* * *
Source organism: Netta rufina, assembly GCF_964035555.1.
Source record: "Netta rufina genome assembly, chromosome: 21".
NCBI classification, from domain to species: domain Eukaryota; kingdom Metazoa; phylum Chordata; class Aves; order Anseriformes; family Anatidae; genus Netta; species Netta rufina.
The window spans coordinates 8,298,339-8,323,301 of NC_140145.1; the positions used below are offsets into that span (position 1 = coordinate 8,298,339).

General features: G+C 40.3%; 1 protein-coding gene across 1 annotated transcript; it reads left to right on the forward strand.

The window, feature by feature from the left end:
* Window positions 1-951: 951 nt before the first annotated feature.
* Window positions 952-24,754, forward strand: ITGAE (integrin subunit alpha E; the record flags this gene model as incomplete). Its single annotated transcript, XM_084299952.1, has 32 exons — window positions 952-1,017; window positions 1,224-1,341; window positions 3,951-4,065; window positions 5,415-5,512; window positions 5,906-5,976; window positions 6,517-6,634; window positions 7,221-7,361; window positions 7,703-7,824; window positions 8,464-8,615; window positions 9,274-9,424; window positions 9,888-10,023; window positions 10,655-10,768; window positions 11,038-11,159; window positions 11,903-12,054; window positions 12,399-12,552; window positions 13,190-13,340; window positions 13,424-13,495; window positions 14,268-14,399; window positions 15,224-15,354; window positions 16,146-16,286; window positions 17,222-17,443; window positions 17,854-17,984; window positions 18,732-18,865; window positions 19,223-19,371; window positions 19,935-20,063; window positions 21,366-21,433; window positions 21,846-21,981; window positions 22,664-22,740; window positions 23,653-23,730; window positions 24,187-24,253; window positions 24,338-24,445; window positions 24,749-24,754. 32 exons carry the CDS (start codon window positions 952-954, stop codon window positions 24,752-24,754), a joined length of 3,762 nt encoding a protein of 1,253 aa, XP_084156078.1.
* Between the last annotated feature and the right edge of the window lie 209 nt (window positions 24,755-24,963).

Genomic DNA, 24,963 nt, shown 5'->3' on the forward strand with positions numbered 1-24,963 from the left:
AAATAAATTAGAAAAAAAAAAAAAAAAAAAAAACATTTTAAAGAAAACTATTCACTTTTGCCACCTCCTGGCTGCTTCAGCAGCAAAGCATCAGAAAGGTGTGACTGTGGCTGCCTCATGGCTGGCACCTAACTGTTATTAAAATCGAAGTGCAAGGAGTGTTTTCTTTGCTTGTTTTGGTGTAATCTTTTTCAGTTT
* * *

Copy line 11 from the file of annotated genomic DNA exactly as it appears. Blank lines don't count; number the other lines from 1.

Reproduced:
AAATAAATTAGAAAAAAAAAAAAAAAAAAAAAACATTTTAAAGAAAACTATTCACTTTTGCCACCTCCTGGCTGCTTCAGCAGCAAAGCATCAGAAAGGTGTGACTGTGGCTGCCTCATGGCTGGCACCTAACTGTTATTAAAATCGAAGTGCAAGGAGTGTTTTCTTTGCTTGTTTTGGTGTAATCTTTTTCAGTTT